The raspberry like growth on a Lionhead goldfish is caused by an abnormal growth of cuticular tissue and is commonly called a hood.
To enhance the appearance of this hood, the top of the head has been broadened to give a good base for the hood to develop on. This feature is something to look for when selecting young as future breeders.
The hood on a Lionhead should cover three areas, and the amount of growth should be the same:
If the degree of development in the hood is less in any of the three areas, the fish isn’t a Lionhead. If most hood development is in the cap or cranial area, it is known as a Hi-cap or Goose-head. If most development is on the cheeks and gill plates, it is known as Swollen-cheeked. Both these Lionhead variations are considered inferior to a fully hooded Lionhead.
The hood development should start to appear about 120 days after hatching. Maximum development can take four to five years, when large areas may be shed. Males produce better hoods than females.
Hood development is greatly affected by the way the fish is raised. Water quality, temperature and diet all play a part. It is believed that water with algae present hinders the development of the hood.
Feeding large amounts of tubifex worms and bloodworms is also recommended, but finding large enough supplies of these types of food is a problem for most.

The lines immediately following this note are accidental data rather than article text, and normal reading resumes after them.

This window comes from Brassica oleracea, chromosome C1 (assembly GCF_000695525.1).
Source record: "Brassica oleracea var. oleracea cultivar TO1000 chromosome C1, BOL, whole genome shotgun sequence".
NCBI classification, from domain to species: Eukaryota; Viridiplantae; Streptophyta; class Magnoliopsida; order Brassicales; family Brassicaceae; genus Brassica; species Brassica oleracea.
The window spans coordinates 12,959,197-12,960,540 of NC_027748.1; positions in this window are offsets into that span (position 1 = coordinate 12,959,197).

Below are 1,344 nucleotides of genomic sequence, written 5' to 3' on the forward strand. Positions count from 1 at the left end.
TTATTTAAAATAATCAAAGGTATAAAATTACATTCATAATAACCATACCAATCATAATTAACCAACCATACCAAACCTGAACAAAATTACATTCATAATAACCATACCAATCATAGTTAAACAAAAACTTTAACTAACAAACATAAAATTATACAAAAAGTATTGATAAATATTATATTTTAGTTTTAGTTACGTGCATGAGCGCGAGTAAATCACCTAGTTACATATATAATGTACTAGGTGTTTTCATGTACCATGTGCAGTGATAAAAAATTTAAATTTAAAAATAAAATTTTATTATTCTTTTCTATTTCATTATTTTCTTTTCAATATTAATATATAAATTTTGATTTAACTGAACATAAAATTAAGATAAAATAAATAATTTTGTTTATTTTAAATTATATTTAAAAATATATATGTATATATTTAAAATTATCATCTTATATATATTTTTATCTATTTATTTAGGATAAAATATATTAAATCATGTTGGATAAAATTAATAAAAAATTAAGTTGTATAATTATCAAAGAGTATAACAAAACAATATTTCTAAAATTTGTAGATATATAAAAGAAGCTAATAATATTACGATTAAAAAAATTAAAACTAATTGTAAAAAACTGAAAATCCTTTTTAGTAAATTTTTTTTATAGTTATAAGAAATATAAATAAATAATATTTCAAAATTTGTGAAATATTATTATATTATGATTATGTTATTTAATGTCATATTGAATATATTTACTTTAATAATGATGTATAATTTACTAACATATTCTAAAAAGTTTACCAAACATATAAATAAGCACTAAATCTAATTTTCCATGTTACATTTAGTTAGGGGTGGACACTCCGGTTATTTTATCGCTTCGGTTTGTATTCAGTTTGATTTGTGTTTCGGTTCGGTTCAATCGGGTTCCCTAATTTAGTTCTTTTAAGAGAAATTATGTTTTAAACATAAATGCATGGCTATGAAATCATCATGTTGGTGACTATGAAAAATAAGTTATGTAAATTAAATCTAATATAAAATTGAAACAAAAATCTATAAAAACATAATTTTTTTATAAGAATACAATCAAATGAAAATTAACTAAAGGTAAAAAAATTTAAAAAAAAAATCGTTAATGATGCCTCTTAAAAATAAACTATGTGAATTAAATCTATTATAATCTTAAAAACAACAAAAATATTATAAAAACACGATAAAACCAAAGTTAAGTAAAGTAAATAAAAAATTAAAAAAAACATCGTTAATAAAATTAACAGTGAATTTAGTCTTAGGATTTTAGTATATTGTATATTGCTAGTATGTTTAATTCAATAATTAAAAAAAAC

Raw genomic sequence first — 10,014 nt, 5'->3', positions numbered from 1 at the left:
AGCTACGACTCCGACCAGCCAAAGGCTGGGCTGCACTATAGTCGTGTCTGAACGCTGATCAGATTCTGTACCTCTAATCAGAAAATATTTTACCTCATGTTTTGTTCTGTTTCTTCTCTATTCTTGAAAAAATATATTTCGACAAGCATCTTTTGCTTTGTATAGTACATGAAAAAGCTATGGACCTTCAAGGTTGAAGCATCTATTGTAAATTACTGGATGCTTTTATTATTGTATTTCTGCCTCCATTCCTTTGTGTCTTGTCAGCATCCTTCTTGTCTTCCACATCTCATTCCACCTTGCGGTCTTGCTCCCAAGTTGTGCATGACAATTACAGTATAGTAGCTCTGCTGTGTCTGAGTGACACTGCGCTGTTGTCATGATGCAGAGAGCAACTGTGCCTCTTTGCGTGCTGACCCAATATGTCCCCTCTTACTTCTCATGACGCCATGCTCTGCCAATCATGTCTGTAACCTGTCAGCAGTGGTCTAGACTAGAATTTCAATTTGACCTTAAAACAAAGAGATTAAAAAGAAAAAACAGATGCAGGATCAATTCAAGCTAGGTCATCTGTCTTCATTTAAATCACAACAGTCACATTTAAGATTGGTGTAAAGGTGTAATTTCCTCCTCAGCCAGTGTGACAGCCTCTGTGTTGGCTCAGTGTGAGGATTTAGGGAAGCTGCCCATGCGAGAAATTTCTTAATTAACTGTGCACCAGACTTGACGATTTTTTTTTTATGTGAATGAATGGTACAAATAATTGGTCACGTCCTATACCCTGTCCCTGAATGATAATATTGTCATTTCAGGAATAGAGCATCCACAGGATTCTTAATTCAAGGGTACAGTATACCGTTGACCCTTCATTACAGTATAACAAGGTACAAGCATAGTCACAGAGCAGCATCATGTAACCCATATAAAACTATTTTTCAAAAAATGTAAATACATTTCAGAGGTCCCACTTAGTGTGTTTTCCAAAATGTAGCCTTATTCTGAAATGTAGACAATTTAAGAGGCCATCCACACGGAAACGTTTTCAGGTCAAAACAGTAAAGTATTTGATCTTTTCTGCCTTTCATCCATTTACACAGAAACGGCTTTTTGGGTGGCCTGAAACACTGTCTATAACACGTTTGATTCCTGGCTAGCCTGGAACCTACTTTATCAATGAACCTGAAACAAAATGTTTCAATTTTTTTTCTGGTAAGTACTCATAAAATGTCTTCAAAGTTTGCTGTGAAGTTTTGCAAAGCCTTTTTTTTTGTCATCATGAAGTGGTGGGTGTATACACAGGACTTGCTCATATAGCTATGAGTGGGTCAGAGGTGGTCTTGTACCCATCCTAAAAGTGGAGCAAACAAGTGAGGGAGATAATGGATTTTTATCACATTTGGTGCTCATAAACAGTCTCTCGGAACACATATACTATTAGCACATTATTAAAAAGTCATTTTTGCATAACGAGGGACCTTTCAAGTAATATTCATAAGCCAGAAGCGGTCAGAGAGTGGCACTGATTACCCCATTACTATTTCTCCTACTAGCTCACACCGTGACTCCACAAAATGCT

The best Lionheads are yellowish-gold with a contrasting red hood, but specimens can be found with the usual metallic variations of mixed red and white or all white. It is normal for the hood to be the same color as the body.
Lionhead fry need to be viewed from the side in an aquarium as soon as dorsal fins start to show to allow fish developing them to be culled out. Back profiles can also be viewed for smoothness and contour at the same time.
Country of Origin: China
Maximum size (body length): 5 inches (125mm)
Caudal Fin: Paired, must be short and forked
Dorsal Fin: Absent
Anal Fin: Paired
Scale type: Metallic
Distinguishing traits: A raspberry like covering over the head area including the gill plates and cheeks
Breeding: The hood development can be so great that the eyes become covered. If the males’ eyesight is hindered by hood growth, an uncluttered breeding container is required so the female doesn’t have the opportunity to hide.
Male/female differences are less obvious outside the breeding season because of the short round body shape. Often the female will have a slimmer body shape than the male giving the impression she is male.
The white tubercles that appear on the male’s operculum (gill plates) are underneath the hood so the leading edges of the pectoral fins in the breeding season are the only sure sign of gender.
The absence of the dorsal fin isn’t a stable characteristic with Lionhead goldfish . If 40 percent of the fry lack a dorsal fin, that is considered a very good percentage.
Special requirements: Not to be kept with normal eyed goldfish if eyesight is impaired by hood development.